Many companies and architects are already implementing sustainable construction tactics into their current building design. Now that we know the basics of sustainability in construction, let’s take a look at some examples of sustainable construction in action.
Siemens constructed the building named ‘The Crystal’ in Royal Docks, London. Set up as an events venue, this building is a perfect example of sustainable construction at work. As one of the world’s most sustainable buildings, it has been accredited by the BREEAM award; an award for the most rigorous sustainably designed buildings.
The Crystal boasts solar panels, triple-glazed solar glass, and a roof designed to collect rainwater and store it underground for future use. Due to this sustainable design, the building produces around 70% lower CO2 emissions than comparable UK-based office buildings.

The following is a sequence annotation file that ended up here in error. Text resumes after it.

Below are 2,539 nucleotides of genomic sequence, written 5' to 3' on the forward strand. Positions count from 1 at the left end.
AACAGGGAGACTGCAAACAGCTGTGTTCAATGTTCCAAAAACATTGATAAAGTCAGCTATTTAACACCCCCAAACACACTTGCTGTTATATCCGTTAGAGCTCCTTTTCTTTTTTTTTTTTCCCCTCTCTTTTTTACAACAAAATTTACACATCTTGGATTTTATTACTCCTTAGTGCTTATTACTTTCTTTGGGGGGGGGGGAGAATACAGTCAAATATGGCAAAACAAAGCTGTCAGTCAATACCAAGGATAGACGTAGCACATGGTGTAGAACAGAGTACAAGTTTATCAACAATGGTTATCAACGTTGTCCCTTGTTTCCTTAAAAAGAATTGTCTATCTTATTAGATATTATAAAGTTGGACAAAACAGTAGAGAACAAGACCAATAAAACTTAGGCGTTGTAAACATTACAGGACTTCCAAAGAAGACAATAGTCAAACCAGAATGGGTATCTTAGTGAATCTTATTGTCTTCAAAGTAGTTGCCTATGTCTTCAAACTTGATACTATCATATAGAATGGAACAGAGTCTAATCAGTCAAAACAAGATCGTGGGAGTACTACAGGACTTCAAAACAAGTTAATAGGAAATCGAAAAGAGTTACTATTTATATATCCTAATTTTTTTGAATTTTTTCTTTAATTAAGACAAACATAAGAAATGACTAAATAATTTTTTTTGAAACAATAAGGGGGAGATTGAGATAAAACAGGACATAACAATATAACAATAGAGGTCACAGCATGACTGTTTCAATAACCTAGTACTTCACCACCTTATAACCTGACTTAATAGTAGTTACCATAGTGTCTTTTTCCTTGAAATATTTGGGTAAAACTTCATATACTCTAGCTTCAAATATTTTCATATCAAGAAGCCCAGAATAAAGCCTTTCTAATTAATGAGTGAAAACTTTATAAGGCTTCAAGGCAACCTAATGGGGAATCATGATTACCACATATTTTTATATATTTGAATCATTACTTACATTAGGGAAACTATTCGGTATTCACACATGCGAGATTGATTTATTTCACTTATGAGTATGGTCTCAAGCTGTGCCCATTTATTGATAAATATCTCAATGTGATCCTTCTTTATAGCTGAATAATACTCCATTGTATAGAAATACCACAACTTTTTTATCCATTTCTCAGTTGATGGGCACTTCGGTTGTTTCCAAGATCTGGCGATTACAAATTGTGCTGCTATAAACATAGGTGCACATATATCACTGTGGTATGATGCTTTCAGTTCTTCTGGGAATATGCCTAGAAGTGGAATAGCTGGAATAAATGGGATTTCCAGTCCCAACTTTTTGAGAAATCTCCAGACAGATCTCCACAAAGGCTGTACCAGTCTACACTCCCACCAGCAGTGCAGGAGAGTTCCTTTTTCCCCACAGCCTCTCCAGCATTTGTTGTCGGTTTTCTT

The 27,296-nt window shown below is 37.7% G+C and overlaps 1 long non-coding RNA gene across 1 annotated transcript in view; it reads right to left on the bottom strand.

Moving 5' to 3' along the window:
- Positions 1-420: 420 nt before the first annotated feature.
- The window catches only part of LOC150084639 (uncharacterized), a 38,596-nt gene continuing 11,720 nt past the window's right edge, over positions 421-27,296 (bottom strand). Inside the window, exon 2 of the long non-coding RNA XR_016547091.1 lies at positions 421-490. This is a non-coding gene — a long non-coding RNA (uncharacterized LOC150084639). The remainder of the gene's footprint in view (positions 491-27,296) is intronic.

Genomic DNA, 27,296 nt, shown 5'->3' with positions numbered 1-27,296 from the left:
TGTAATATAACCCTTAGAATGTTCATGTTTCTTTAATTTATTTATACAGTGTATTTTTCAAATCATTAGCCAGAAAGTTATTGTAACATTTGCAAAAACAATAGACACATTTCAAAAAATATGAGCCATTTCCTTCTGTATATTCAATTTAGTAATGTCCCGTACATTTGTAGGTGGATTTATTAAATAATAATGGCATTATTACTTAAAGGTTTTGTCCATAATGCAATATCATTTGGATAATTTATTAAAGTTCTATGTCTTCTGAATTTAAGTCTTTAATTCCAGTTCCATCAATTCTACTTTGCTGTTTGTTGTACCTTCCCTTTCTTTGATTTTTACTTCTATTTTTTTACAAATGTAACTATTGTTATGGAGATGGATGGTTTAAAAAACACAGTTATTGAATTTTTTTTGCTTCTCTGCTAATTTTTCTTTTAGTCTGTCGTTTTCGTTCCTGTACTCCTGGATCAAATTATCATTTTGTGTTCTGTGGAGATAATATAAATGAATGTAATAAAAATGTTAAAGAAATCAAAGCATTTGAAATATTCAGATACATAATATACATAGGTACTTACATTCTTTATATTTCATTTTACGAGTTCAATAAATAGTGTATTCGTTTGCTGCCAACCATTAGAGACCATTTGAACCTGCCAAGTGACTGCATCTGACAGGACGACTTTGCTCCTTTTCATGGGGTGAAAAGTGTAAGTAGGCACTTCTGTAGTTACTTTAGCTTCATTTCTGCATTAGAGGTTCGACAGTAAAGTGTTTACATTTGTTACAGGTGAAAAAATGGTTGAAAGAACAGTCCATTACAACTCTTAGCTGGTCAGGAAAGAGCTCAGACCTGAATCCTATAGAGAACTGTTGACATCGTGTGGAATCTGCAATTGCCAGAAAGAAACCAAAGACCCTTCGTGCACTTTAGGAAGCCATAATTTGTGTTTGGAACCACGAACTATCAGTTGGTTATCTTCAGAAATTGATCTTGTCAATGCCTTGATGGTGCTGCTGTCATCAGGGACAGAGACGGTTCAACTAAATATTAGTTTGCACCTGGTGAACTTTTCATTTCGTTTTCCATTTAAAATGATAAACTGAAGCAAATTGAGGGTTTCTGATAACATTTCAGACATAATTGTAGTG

Another excellent example of a sustainable building is the Bullitt Center, a Seattle-based commercial building exclusively built upon energy-efficient features. The Bullitt Center goes above and beyond in terms of becoming net-zero; the building actually produces more energy than needed, so it’s considered a net-positive building.
The main material used to construct the Bullitt center is locally sourced timber, and most materials used were left in their original state to avoid any toxins. Some of the Bullitt Center features include an airtight seal due to a triple-glazed curtain wall system, 575 rooftop solar panels, and energy-efficient lighting.